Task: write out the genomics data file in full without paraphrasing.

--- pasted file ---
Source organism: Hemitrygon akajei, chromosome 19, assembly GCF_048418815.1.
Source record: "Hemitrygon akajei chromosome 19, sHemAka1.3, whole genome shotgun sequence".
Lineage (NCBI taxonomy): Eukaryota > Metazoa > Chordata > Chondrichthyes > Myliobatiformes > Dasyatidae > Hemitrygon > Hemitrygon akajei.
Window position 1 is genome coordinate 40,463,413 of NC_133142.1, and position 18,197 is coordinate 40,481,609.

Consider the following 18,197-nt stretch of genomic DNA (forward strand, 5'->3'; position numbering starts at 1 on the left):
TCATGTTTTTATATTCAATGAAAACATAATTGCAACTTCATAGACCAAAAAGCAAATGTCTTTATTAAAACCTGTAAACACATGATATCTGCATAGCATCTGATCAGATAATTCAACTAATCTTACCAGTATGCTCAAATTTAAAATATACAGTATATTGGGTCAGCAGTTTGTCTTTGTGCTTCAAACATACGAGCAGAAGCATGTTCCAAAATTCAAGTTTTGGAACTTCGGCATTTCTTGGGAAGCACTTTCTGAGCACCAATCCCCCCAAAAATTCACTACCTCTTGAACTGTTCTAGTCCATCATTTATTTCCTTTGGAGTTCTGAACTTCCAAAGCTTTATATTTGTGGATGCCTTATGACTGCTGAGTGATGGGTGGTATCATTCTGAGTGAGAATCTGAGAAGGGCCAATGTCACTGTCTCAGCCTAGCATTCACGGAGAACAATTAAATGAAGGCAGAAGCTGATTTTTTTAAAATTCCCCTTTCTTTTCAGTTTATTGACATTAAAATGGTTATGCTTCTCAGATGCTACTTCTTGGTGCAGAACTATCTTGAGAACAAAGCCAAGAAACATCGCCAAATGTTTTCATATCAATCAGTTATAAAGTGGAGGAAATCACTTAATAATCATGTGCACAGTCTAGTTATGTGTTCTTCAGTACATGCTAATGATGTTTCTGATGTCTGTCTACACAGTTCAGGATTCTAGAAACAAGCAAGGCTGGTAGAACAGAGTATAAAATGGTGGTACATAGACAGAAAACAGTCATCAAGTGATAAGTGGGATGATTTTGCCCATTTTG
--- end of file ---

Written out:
Source organism: Hemitrygon akajei, chromosome 19, assembly GCF_048418815.1.
Source record: "Hemitrygon akajei chromosome 19, sHemAka1.3, whole genome shotgun sequence".
Lineage (NCBI taxonomy): Eukaryota > Metazoa > Chordata > Chondrichthyes > Myliobatiformes > Dasyatidae > Hemitrygon > Hemitrygon akajei.
Window position 1 is genome coordinate 40,463,413 of NC_133142.1, and position 18,197 is coordinate 40,481,609.

Consider the following 18,197-nt stretch of genomic DNA (forward strand, 5'->3'; position numbering starts at 1 on the left):
TCATGTTTTTATATTCAATGAAAACATAATTGCAACTTCATAGACCAAAAAGCAAATGTCTTTATTAAAACCTGTAAACACATGATATCTGCATAGCATCTGATCAGATAATTCAACTAATCTTACCAGTATGCTCAAATTTAAAATATACAGTATATTGGGTCAGCAGTTTGTCTTTGTGCTTCAAACATACGAGCAGAAGCATGTTCCAAAATTCAAGTTTTGGAACTTCGGCATTTCTTGGGAAGCACTTTCTGAGCACCAATCCCCCCAAAAATTCACTACCTCTTGAACTGTTCTAGTCCATCATTTATTTCCTTTGGAGTTCTGAACTTCCAAAGCTTTATATTTGTGGATGCCTTATGACTGCTGAGTGATGGGTGGTATCATTCTGAGTGAGAATCTGAGAAGGGCCAATGTCACTGTCTCAGCCTAGCATTCACGGAGAACAATTAAATGAAGGCAGAAGCTGATTTTTTTAAAATTCCCCTTTCTTTTCAGTTTATTGACATTAAAATGGTTATGCTTCTCAGATGCTACTTCTTGGTGCAGAACTATCTTGAGAACAAAGCCAAGAAACATCGCCAAATGTTTTCATATCAATCAGTTATAAAGTGGAGGAAATCACTTAATAATCATGTGCACAGTCTAGTTATGTGTTCTTCAGTACATGCTAATGATGTTTCTGATGTCTGTCTACACAGTTCAGGATTCTAGAAACAAGCAAGGCTGGTAGAACAGAGTATAAAATGGTGGTACATAGACAGAAAACAGTCATCAAGTGATAAGTGGGATGATTTTGCCCATTTTG